TORONTO, ON. — Visibly distraught, Nets center Andray Blatche sat at his seat in the visitor’s locker room. He gazed at the hoard of media waiting to ask him about the the play: “the pass,” a play that’ll live infamously in Brooklyn Nets lore, sitting firmly next to C.J. Watson’s blown dunk in Game 4 of last year’s playoffs.
Rookie Mason Plumlee, seated next to Blatche, stood up as sacrificial lamb, taking some attention from Blatche by turning the cameras toward him. Call it rookie duties. But that didn’t stop a stammering Blatche from having to explain to a half-dozen reporters multiple times how his physical mistake manifested.
It started with a furious comeback with Blatche on the floor, erasing a 26-point lead and heading to the line down 115-112 with 4.9 seconds left. After Blatche made the first to cut the lead to two, he missed the second free throw — which was not intentional, Blatche said — and guard Shaun Livingston raced in past DeMar DeRozan, tipping the ball in the air as DeRozan shoved him out of bounds.
“Shaun made a great play keeping the ball alive,” Blatche said.
“Foul,” Livingston said plainly about his viewpoint on the play.
Improbably, Blatche grabbed the loose ball, keeping the Nets alive for another split second. Deron Williams stood on the perimeter, waiting and ready to take what would’ve been the biggest shot of his Nets career.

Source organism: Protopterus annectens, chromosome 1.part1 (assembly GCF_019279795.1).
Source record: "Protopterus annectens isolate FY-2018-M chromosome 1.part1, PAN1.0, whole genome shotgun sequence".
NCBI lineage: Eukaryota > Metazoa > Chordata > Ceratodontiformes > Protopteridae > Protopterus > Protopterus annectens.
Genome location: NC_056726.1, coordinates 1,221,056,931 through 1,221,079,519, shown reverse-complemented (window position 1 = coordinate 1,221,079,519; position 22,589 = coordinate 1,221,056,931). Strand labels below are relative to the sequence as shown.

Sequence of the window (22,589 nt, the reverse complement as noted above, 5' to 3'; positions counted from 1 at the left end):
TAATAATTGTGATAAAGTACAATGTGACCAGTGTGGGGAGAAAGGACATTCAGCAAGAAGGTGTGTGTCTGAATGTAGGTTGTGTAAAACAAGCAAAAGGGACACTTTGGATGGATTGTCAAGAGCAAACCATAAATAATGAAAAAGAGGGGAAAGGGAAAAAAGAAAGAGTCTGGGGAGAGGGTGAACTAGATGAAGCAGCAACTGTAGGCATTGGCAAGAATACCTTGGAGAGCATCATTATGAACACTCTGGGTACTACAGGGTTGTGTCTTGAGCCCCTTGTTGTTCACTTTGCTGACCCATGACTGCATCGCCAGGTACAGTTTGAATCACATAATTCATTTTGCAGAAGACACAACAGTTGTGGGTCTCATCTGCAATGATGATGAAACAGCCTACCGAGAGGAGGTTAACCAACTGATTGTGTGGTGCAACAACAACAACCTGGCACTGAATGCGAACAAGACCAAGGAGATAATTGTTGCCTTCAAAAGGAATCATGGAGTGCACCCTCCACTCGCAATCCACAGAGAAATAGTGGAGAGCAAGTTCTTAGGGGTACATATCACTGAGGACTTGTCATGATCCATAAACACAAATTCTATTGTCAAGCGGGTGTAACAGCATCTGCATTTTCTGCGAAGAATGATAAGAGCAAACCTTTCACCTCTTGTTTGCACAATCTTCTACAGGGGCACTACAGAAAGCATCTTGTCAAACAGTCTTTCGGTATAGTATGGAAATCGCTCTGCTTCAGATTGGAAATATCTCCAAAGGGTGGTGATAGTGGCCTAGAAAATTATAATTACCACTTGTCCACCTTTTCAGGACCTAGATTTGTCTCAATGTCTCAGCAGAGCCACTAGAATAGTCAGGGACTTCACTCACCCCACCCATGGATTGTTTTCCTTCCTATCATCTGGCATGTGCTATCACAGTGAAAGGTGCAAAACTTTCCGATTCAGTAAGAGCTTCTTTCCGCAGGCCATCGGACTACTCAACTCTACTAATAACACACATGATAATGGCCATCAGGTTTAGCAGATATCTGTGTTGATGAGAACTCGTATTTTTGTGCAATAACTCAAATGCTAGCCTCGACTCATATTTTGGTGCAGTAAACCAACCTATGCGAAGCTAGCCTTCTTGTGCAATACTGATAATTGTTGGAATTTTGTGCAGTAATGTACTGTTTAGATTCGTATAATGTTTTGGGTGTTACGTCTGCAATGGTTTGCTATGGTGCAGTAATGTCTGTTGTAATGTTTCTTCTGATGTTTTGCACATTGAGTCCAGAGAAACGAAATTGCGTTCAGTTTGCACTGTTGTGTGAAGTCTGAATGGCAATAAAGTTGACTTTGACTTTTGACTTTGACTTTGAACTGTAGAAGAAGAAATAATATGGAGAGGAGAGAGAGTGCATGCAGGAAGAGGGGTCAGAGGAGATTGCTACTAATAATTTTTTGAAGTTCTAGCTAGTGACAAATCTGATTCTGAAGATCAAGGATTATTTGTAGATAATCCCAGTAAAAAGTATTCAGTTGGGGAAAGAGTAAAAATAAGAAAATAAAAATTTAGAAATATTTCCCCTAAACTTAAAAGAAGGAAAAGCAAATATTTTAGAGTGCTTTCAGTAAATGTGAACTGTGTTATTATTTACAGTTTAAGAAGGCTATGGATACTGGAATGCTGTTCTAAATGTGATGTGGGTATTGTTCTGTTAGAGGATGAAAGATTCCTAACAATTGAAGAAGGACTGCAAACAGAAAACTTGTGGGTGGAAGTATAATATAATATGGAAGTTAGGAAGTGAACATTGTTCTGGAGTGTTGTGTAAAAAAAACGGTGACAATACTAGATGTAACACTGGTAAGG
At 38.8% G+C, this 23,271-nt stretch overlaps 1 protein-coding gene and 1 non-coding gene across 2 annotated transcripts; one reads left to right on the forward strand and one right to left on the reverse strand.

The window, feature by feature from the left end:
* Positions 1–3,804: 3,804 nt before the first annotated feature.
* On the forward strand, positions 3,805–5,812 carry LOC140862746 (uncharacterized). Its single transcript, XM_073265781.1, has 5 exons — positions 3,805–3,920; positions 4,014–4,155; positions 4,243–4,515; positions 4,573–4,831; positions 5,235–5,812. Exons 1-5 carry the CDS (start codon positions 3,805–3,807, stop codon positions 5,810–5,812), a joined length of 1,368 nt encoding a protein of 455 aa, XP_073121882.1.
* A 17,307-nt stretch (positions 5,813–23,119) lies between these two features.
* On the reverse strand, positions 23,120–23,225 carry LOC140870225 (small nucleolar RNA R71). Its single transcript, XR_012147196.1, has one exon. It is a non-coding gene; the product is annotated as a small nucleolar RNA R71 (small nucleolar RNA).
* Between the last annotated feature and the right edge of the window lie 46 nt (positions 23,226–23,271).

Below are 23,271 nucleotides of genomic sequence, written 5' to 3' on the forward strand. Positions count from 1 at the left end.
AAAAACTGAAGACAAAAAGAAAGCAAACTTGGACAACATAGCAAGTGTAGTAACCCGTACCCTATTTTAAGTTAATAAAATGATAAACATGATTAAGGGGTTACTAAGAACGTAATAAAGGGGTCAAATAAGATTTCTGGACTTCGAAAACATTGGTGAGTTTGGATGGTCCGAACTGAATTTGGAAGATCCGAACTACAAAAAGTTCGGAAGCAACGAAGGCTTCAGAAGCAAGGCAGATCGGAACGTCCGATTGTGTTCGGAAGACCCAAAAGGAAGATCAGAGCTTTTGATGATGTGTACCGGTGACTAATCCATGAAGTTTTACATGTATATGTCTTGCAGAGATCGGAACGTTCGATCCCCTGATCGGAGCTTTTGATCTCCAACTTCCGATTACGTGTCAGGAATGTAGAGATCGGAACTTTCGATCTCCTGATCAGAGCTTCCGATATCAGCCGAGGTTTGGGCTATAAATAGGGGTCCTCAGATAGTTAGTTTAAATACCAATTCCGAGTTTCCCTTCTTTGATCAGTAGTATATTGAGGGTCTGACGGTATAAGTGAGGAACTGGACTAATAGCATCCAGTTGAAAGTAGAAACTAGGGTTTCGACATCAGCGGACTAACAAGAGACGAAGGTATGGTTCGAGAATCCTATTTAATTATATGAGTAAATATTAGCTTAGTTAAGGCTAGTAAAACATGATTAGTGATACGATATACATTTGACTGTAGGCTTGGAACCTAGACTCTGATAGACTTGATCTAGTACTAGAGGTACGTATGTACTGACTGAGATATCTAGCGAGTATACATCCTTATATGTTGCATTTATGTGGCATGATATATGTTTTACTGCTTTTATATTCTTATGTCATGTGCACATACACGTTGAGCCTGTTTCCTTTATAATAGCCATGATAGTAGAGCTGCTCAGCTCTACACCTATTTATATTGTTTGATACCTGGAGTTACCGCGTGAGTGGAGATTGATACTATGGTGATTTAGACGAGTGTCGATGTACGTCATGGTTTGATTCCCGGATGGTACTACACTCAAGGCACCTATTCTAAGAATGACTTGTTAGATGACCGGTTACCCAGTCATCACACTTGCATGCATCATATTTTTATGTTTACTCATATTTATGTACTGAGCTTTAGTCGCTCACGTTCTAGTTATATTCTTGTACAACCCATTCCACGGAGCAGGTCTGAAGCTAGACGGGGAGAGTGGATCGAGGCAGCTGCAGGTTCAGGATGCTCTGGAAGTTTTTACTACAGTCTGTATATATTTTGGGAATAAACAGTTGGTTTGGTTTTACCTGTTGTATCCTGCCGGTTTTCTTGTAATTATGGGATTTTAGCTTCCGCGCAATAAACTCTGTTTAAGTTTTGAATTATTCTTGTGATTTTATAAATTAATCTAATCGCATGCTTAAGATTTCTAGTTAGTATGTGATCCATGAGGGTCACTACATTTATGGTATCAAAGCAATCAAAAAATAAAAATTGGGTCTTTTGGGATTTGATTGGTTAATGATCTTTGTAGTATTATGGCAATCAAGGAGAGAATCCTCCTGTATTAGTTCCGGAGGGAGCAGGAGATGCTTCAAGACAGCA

Then, with the game on the line after making one of the best plays in a 26-point comeback, Blatche threw it all away, tossing the pass well over Deron Williams’s head and into the backcourt, causing a backcourt violation that was reviewed and upheld with one second left. Blatche said the ball slipped out of his hands.
“I tried to get the ball out to D-Will,” Blatche said, “So he could get the 3, so he can take the game home. But (Kyle Lowry) ran out there, forced me to make a tougher pass, and it flew backcourt.”
The Raptors inbounded the ball just over the outstretched fingertips of Deron Williams with one second left, dribbled out the clock, and took a commanding 3-2 series lead with the 115-113 win.
The Nets are now one game away from elimination facing improbable odds: 153 of 166 home teams up 3-2 in a best-of-seven series have gone on to win the series in NBA history, according to WhoWins.com.
“It definitely hurt,” Blatche added. “We were down 20 in the fourth, we fought all the way back to give ourselves a chance. That’s important. We never hung our head down and just gave up. It’s just unfortunate, that pass I made, was too strong.”